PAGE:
I know. But I'm a little nervous. I just want to see if, coming to 30% battery life, I get a similar experience again with a nonlinear (in time) decrease in battery life. If I do not, I will graduate myself upwards to more realistic flying experiences. During this time, with only one battery, I am also conditioning the battery so I may solve the problem that way. Not a randomized controlled trial, but with $3000 in the air and being a bit of a worry-wort, I'm going to take it slow until I feel more confident. We have 3 more months of cold weather out here. Want to feel confident in the cold.
BoldEagle this is the answer I was expecting:
With Phantom 1 the issue wasn't present, but with the P2 (smart battery) the following happened to me.
First I noticed it when flying for about 3 min and noticed strong wind gusts, for safety I terminated the flight with about 95% of power left .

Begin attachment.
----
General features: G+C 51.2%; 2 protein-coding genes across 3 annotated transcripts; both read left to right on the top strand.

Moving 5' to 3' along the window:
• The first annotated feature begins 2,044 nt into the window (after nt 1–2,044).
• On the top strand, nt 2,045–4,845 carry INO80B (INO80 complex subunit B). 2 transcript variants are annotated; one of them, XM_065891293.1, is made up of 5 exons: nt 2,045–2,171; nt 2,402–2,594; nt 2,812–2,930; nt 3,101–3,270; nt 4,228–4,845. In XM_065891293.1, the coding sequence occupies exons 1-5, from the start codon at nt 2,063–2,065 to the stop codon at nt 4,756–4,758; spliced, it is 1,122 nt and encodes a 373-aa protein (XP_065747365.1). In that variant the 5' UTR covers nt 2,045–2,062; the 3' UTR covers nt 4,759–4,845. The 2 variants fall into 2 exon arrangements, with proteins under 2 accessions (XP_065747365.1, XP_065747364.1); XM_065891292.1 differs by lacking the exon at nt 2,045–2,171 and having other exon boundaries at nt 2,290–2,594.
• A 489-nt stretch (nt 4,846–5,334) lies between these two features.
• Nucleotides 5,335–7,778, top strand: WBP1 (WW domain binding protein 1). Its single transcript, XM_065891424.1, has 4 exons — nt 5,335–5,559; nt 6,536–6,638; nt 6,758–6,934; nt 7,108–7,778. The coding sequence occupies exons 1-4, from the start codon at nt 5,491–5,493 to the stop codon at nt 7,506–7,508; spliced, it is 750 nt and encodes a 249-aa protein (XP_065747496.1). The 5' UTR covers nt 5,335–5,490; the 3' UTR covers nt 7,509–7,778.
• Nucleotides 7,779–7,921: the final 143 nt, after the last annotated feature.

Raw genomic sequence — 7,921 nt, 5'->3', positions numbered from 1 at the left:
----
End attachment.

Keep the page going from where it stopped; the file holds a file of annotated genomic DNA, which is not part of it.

I removed the battery and when I got back home ,I tried to charge it ,but the charger didn't engage.Next day I went for a short flight and I used the same battery(95% capacity left) , when I took off, a telemetry was indicating 94% , luckily I was watching battery level closely and 30 seconds later it showed 10.7V and low battery warning (I just had enough time to land safely).
I did several more tests with previously removed and reinstalled battery with the same results.
My conclusion is, that the problem is not the battery itself ,but the electronics controlling the battery levels.

My solution to this is to fully charge the battery just before flight ,and I also bought a "SINE WAVE" inverter ,and if unable to charge the battery at home ,I can charge it (or finish charging) while driving to the location...